(image credit: tshaonline.org)
The XIT was once one of the largest ranches in Texas, comprising 3 million acres along the Texas-New Mexico border in the Panhandle area of the state. In 1879, the State of Texas was looking for funds with which to build the Capitol building. The Texas Legislature appropriated the remote Panhandle acreage to a syndicate led by Illinois natives John and Charles Farwell in exchange for an agreement to build the Austin structure. The original cost of the Capitol building was projected to be $1,500,000 but wound up costing about $3.7 million with the syndicate funding all but about $500,000 that the state picked up.
The ranch included parts of 10 counties at its peak: Dallam, Hartley, Oldham, Deaf Smith, Parmer, Castro, Bailey, Lamb Cochran and Hockley. It is only a popular legend that “Ten in Texas” inspired the famous brand, XIT. The accepted story however, is that rancher Abner Blocker scratched the brand in the dirt with the heel of his boot in order to illustrate a brand that would be hard for rustlers to change.
The original concept of the syndicate was to profit by subdividing and selling off smaller portions as ranches, a concept that might have worked, but early on it began to operate as one large enterprise. The owners fenced the entire area, roughly 260 to 275 miles long and 40 miles wide. The cedar post and barbed wire project cost $181,000. John Farwell created the Capitol Freehold Land and Investment Co. Ltd. to fund infrastructure (windmills and structures) and other improvements to the ranch and bought a herd of mostly Texas longhorn cattle. By the mid 1880s, the operation was underway and they began adding Hereford, Durham and Angus to the herd. According to the Fort Worth Daily Gazette of August 18, 1891, the first “beeves” were shipped the day before. The paper reported that the first trainload left Farwell Park in Channing for Chicago and that the ranch planned to ship another 200 cars of beeves on the 28th for the the Chicago market.
Cattle rustling was a recurring problem over the years. The ranch reportedly hired cowboys as well as gunmen to help combat the issue. The many miles of fencing what was formerly open range initially led to conflicts. There may have been more incidents but the one documented murder involved XIT Ranch manager John Armstrong who got into a disagreement over the ownership of a cow. John W. Williams of a nearby ranch claimed to be the owner of a cow that had been butchered by Armstrong and an associate. The two met near a depot in Bovina on November 18, 1908 where Williams shot and killed Armstrong with his .30-30 rifle as Armstrong rode up on his horse. The victim Armstrong has sometimes been erroneously identified in print as John Barclay Armstrong, the former Texas Ranger who helped capture John Wesley Hardin, or sometimes as the grandson of the famous Ranger. The victim was actually John Robert Armstrong, born in Missouri and a former Union soldier during the Civil War. He was buried in Farwell, not quite 40 years old at the time of his death, whereas the former Texas Ranger lived to about the age of 63 and is buried in old Oakwood Cemetery in Austin.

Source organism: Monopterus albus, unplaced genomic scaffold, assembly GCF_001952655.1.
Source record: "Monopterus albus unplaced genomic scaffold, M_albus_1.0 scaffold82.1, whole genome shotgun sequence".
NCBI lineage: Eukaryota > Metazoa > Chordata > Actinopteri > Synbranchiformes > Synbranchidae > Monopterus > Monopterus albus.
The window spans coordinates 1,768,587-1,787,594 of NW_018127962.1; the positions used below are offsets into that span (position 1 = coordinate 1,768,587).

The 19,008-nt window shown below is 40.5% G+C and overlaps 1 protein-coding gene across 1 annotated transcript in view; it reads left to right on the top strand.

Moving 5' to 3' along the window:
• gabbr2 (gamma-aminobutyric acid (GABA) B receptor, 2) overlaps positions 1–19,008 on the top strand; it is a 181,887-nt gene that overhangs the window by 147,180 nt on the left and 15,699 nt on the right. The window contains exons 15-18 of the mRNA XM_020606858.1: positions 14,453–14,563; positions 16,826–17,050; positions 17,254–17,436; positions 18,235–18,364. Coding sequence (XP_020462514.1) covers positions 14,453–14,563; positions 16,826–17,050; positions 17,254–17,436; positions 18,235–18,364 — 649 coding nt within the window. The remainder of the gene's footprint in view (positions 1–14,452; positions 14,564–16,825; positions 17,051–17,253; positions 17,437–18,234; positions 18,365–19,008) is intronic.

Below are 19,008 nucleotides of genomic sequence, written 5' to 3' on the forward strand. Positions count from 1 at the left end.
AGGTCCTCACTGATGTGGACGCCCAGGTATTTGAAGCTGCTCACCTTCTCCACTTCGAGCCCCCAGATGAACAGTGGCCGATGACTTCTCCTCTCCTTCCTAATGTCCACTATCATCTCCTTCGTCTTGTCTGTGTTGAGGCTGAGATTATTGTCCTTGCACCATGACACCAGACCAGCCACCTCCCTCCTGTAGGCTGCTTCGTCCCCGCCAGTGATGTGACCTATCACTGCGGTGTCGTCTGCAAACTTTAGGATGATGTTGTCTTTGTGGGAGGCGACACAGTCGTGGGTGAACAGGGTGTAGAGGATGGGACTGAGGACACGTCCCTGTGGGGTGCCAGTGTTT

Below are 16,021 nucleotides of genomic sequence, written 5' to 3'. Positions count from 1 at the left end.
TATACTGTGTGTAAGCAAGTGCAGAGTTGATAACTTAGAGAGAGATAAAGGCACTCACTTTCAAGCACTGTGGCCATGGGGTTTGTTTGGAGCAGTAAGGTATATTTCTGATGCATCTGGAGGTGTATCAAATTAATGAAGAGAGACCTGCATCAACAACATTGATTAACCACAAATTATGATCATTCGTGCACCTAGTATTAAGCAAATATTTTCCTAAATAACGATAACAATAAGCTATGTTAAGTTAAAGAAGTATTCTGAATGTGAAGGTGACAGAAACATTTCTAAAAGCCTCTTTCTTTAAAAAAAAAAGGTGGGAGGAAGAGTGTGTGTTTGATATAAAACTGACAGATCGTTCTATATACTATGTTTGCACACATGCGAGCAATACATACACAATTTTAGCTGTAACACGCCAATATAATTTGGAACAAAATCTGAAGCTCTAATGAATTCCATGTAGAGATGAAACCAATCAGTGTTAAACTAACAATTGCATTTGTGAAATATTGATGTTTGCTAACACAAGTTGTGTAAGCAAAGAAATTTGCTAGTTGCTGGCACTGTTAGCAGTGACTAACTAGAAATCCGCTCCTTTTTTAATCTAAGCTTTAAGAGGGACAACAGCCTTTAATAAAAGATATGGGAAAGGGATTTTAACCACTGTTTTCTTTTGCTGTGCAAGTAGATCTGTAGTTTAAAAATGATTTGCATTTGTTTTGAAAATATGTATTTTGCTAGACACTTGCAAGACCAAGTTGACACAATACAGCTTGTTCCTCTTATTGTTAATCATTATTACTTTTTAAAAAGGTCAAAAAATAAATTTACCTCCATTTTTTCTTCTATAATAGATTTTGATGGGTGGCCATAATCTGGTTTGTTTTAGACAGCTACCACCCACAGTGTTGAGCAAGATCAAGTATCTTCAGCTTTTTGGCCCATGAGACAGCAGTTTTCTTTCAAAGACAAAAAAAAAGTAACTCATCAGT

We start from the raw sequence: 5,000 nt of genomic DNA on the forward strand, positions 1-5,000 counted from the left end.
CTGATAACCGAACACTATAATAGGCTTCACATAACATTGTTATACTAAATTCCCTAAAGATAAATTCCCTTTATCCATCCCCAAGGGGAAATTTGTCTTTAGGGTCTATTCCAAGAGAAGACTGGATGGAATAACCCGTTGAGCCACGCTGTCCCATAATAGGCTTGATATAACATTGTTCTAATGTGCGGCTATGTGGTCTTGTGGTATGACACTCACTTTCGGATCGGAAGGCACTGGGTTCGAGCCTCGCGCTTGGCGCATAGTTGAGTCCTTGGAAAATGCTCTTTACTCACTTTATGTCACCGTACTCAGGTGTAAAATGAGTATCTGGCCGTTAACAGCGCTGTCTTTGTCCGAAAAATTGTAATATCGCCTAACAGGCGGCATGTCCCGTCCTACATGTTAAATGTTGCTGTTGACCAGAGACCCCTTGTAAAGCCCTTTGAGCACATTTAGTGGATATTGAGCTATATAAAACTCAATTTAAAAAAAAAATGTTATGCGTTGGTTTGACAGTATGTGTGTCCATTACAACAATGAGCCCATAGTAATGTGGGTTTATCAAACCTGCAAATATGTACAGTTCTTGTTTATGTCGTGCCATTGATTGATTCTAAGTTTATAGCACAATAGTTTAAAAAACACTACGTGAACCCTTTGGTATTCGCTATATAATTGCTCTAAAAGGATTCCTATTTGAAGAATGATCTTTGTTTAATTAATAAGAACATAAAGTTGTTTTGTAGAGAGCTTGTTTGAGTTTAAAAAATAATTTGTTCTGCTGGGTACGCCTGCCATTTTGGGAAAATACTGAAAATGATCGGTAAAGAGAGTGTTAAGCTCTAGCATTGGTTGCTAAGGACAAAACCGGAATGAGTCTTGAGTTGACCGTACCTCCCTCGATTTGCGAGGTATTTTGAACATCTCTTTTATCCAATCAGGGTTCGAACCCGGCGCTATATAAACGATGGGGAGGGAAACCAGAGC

The accused Williams was tried three times for the crime. The first trial resulted in a hung jury. He was tried a second time in Amarillo and received a six year sentence, but that verdict was reversed on appeal. Williams was finally convicted in the third trial and received a nine year sentence for the killing of Armstrong.
The original ranch headquarters were originally near the old town of Tascosa (now the site of Cal Farley’s Boy’s Ranch) but the first rail line, the Fort Worth and Denver City Railroad, crossed the ranch elsewhere, so the headquarters were moved to a newly created town of Channing. Channing became the county seat of Hartley County in 1902. Over the years, there were numerous natural problems with predators, range fires and periods of drought in addition to economic business risks including the cycles of cattle prices, fence cutting and rustling. The most active days of the ranch coincided with an extended down cycle in cattle prices. The ranch is not known to have ever shown a profit and shortly after 1910, the syndicate voted to dissolve when the bonds financing it began to mature. Large and smaller plots were sold until the huge ranch was dissolved. The Matador Ranch acquired 200,000 acres and George Littlefield acquired 236,000 acres. Other large parcels were acquired by the Halsell and Shelton families and by 1915 the large spread was essentially down to a shadow of its original acreage.
If you drive through the Panhandle town of Dalhart in early August, you will still see promotion of the annual XIT Rodeo and Reunion. The ranch records are located in the Panhandle-Plains Museum in Canyon, Texas. There is also an XIT Museum in Dalhart that houses artifacts from the once large enterprise. Numerous businesses memorialize it by using XIT in their names and advertising.
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